Limited proteolysis experiments were performed in buffer C (10 mM Tris (pH 8.5), 200 mM NaCl, 2 mM MgCl2, 2 mM DTT, 10 μM ZnCl2) containing 1.6 mg ml−1 Paf1C and different concentration of respective protease. A measure of 0.04–0.4 ng μl−1 subtilisin, 1–10 ng μl−1 trypsin and 2 ng μl−1 ArgC were incubated with Paf1C at room temperature for 2 min, 2 min and a 5–20 min time course, respectively. The reactions were stopped using SDS loading buffer. Samples were analysed by SDS–PAGE. The separated limited proteolysis products on the SDS gel were blotted onto a polyvinylidene difluoride membrane. The membrane was stained with Ponceau S before the fragments were excised and sequenced using a Procise cLC (Applied Biosystems, Foster City, CA, USA).
Pol II containing a biotin acceptor peptide at the N terminus of Rpb3 was purified. Enzymatic biotinylation was carried out in vitro in 100 μl reactions containing 124 μg of Pol II, 8 μg BirA, 2 mM ATP and 100 μM biotin supplemented with dilution buffer (20 mM HEPES (pH 7.5), 16 mM MgCl2, 10 μM ZnCl2, 10 mM DTT). The mixture was incubated for 2 h in a thermomixer at 20 °C and 600 r.p.m. Buffer exchange to Pol II buffer (5 mM HEPES (pH 7.5), 10 μM ZnCl2, 40 mM (NH4)2SO4, 10 mM DTT) was carried out using Micro Bio-SpinTM Chromatography columns (Bio-Rad). In each pull-down assay, 5.8 μg biotinylated Pol II was immobilized on 20 μl Dynabeads M-280 streptavidin resin (Thermo Fisher Scientific), equilibrated in buffer P (50 mM HEPES (pH 7.5), 0.1% NP-40, 150 mM KOAC, 2 mM DTT). Fivefold molar excess of purified Paf1C or/and TFIIS were incubated with immobilized Pol II or control resin at 4 °C for 1 h. Beads were washed five times. Input and the bound proteins were subjected to SDS–PAGE analysis. Relative binding fold changes between Pol II and Paf1 complexes when TFIIS or TFIIS-ΔN130 presents were quantified using Image J. The amount of Leo1 (Paf1C subunit) is quantified relative to the amount of Pol II (subunit Rpb4) in each lane. The fold change is set to 1 in cases lacking TFIIS (representing unchanged amounts). Error bars indicate the s.e.m. from three replicates.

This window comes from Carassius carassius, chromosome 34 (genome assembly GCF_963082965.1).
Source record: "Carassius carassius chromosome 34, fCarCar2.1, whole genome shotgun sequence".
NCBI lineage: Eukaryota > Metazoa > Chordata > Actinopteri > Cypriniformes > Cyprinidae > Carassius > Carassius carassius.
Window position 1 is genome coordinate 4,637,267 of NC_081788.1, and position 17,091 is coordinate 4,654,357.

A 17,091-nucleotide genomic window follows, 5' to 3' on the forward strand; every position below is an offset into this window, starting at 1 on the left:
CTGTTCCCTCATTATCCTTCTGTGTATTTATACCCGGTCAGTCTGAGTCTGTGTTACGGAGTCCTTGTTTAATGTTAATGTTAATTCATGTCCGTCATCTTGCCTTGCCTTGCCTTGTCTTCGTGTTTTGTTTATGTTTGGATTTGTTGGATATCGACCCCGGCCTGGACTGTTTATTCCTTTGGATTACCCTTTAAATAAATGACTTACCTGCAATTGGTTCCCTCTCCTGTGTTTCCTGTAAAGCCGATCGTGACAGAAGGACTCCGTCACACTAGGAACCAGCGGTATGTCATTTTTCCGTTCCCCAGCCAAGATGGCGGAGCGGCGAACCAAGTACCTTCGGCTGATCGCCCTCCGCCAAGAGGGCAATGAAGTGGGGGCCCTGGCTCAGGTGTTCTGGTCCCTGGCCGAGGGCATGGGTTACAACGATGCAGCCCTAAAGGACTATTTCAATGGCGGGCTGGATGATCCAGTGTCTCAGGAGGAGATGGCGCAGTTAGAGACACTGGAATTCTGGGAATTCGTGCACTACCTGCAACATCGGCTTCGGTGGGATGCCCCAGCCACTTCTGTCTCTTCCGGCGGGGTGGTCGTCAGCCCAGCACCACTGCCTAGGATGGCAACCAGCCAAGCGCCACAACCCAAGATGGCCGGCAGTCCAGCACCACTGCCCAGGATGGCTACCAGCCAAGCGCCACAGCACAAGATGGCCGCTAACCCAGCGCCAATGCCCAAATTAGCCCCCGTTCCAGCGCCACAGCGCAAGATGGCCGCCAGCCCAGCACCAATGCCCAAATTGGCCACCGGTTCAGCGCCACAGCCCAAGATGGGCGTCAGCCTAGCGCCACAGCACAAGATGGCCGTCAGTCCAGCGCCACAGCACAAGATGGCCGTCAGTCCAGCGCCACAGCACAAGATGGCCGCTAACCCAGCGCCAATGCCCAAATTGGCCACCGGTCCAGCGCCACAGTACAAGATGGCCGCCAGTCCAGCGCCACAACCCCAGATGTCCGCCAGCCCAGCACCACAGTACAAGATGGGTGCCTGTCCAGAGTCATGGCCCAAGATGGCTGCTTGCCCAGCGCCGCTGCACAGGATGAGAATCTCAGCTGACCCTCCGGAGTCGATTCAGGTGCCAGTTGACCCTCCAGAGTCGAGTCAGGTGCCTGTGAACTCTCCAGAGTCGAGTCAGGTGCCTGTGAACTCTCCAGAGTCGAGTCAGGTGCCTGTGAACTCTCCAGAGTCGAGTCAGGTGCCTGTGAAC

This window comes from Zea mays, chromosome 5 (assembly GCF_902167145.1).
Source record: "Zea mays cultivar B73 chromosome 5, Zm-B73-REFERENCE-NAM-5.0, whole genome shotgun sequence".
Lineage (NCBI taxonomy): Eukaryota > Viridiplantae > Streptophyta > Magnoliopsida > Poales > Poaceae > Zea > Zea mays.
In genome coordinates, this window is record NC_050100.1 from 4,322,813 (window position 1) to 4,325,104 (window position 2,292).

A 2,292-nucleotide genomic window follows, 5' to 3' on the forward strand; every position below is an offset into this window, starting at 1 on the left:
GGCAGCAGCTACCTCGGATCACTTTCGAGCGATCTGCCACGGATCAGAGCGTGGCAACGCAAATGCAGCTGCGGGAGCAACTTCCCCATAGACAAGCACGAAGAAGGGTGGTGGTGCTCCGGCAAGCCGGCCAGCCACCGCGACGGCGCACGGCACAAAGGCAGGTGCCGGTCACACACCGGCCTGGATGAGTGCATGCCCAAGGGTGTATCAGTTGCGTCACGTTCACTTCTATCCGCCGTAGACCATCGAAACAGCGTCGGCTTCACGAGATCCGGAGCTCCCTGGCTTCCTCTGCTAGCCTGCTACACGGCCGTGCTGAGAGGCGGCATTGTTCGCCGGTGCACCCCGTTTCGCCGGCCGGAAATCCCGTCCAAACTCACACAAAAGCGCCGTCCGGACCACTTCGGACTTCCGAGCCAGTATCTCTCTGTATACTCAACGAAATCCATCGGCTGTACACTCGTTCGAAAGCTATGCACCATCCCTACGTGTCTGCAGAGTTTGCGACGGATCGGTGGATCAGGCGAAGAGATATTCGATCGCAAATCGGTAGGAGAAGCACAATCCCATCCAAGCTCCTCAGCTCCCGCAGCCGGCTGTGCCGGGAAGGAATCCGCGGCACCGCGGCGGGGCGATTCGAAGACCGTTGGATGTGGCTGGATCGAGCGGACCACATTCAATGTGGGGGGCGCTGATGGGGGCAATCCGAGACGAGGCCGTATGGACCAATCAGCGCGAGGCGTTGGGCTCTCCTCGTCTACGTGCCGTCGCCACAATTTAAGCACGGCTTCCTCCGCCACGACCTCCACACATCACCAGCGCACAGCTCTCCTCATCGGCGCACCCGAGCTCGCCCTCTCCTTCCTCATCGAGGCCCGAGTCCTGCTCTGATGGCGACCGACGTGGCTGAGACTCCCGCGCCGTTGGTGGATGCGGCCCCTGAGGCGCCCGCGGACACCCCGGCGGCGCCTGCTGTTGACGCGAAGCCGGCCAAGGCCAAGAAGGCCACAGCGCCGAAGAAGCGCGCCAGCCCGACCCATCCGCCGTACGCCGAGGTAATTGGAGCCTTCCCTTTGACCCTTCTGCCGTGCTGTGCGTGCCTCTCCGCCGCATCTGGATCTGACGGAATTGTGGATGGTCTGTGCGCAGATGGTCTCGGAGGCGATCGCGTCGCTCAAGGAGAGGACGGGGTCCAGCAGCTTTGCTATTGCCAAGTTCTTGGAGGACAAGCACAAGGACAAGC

The nucleic acid scaffold (Integrated DNA Technologies) used for transcribing mammalian RNA Pol II48, which contains an 11 nucleotide mismatch transcription bubble and 20 nucleotide RNA (bubble-RNA) was used to assemble Pol II-Paf1C-TFIIS EC (template DNA sequence 5′-AAGCTCAAGTACTTA AGCCTGGTCATTACTAGTACTGCC-3′, non-template DNA sequence 5′-GGCAGTACTAGTAAACTAGTATTGAAAGTACTTGAG CTT-3′ and RNA sequence 5′-UAUAUGCAUAAAGACCAGGC-3′). Equimolar amounts of DNA and RNA were mixed and annealed in a Biometra T3000 Thermocycler that heated to 95 °C and cooled in 1 °C increments every 30 s until 10 °C were reached. The Pol II-bubble-RNA was assembled by incubating 250 pmol purified Pol II with equimolar bubble-RNA in Pol II buffer for 10 min at 25 °C. A 1.8-fold molar excess of Paf1C-Ctr9-ΔC913 and a 1.8-fold molar excess of TFIIS (DE-AA)-inactive mutant were incubated with Pol II-bubble-RNA in assembly buffer D (10 mM HEPES (pH 7.5), 100 mM NaCl, 2 mM MgCl2, 2 mM DTT, 10 μM ZnCl2) for 15 min at 20 °C in a 65 μl reaction volume. We then centrifuged the reaction for 10 min at 4 °C at 15,000 r.p.m. and kept the supernatant for size-exclusion chromatography or gradient fixation (GraFix) before XL-MS or EM, respectively.
Crosslinking and mass spectrometry analysis
The assembled Pol II-Paf1C-TFIIS complex was injected onto size-exclusion chromatography to obtain a homogeneous complex. The fractions containing target complex were collected and crosslinked at various concentrations of BS3 (Thermo Fisher Scientific) to determine empirically the optimal reaction conditions. The best condition, 0.5 mM BS3, was sufficient to convert most of individual component into a high-molecular-weight band in SDS–PAGE and was chosen for final sample preparation. The Pol II-Paf1C-TFIIS at a concentration of 425 μg ml−1 was crosslinked with 0.5 mM BS3 and incubated for 30 min at 30 °C. The reaction was quenched by adding 50 mM ammonium bicarbonate. The crosslinked sample was repurified by size-exclusion chromatography on a Superose 6 PC 3.2/300 column (GE Healthcare) equilibrated in buffer D (10 mM HEPES (pH 7.5), 100 mM NaCl, 2 mM MgCl2, 2 mM DTT, 10 μM ZnCl2). Crosslinked sample was digested with trypsin.